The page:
8

pndc says about the 68000:

the [...] MULU/MULS instructions are very slow, taking about 70 cycles. The exact number of cycles is data-dependent because the microcode uses an iterative algorithm.)

So, (assuming that pndc is correct and the 68000 is microcoded). What "iterative algorithm" is this? I can imagine something naive like

(let (mulu_impl (lambda (ct x y)
    (if (eq? ct 0) 
        y
        (mulu_impl (decrement ct) x (add x y))))))
(mulu (lambda (x y) (mulu_impl x x y))
(* untested; could be full of brainfarts *)

which basically counts x downward, adding the old x to y each time. But this would be naive and slow for large values of x. They probably had a better trick up their sleeves.

the comp.sys.m68k faq says about the 68060:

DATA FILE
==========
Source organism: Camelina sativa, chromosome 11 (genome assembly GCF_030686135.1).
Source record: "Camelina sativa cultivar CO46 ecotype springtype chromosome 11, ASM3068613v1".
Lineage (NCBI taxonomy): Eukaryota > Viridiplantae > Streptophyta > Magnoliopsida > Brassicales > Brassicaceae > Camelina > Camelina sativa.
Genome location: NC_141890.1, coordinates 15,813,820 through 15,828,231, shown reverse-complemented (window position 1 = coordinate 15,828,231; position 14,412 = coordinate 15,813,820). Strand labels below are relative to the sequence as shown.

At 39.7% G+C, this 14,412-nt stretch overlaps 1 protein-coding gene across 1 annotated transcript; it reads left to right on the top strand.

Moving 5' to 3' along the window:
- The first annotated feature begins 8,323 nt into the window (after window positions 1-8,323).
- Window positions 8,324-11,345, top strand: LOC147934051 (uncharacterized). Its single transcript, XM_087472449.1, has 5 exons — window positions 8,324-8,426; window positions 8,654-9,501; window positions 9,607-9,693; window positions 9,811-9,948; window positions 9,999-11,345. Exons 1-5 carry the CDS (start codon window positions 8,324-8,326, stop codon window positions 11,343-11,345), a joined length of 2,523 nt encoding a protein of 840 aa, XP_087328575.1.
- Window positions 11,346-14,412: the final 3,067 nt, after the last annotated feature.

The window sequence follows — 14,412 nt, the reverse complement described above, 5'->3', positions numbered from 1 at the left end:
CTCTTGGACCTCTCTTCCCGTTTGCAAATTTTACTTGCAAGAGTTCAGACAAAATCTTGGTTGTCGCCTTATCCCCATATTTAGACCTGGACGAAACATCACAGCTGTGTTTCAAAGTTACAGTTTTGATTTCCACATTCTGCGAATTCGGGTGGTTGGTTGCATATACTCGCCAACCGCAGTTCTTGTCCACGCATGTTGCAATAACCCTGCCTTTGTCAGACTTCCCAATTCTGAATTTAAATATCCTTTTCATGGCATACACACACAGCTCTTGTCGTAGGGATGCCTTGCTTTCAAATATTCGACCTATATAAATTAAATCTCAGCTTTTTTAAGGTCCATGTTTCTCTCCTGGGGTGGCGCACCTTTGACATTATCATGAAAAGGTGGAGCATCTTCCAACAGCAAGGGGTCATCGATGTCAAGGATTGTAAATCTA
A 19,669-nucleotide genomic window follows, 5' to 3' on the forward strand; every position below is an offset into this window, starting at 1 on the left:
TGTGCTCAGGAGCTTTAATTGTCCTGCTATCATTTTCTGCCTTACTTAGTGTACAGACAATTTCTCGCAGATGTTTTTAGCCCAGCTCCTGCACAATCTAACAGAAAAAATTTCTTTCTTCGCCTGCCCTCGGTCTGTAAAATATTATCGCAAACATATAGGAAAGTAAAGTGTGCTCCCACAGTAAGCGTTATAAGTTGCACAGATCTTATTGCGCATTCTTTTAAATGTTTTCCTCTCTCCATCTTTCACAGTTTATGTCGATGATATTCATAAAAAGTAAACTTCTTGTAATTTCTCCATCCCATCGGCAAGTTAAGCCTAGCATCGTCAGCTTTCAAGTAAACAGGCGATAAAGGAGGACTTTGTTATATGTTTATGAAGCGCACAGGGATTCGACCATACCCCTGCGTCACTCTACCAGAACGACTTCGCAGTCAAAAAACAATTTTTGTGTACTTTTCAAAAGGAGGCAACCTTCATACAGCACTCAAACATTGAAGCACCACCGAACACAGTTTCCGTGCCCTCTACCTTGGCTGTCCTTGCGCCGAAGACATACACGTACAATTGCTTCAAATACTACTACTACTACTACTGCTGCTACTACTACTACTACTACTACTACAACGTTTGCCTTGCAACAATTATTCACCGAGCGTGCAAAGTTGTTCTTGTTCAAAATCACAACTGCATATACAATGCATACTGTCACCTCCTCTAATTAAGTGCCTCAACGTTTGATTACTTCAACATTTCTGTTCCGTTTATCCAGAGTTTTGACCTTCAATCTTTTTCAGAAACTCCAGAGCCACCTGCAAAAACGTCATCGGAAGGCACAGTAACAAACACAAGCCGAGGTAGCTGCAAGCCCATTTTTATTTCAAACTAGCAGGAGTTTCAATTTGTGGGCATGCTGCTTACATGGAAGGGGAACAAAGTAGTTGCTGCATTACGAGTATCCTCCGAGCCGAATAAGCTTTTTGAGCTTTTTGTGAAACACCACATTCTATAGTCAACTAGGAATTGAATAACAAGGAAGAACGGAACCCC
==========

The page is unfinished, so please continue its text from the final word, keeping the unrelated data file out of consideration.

The chip is all hardwired - there is no microcode in it.

I find this quote rather hard to believe, since I think that if you implement something so complex without microcode you end up decreasing the clock speed to allow for signal propagation delays; I could be wrong though. But if it is the case, then my guess is that MULU/MULS now need to be implemented differently from what I did in Lisp up there.

How was the multiplier(s) implemented in the 68000 and the 68060?

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  • Standard binary/Russian peasant multiplication is more likely than a straight count, I think. – Tommy Sep 19 '18 at 12:51
  • There are already die shots for the 68000 on visual6502, but no traces yet... – dirkt Sep 19 '18 at 13:13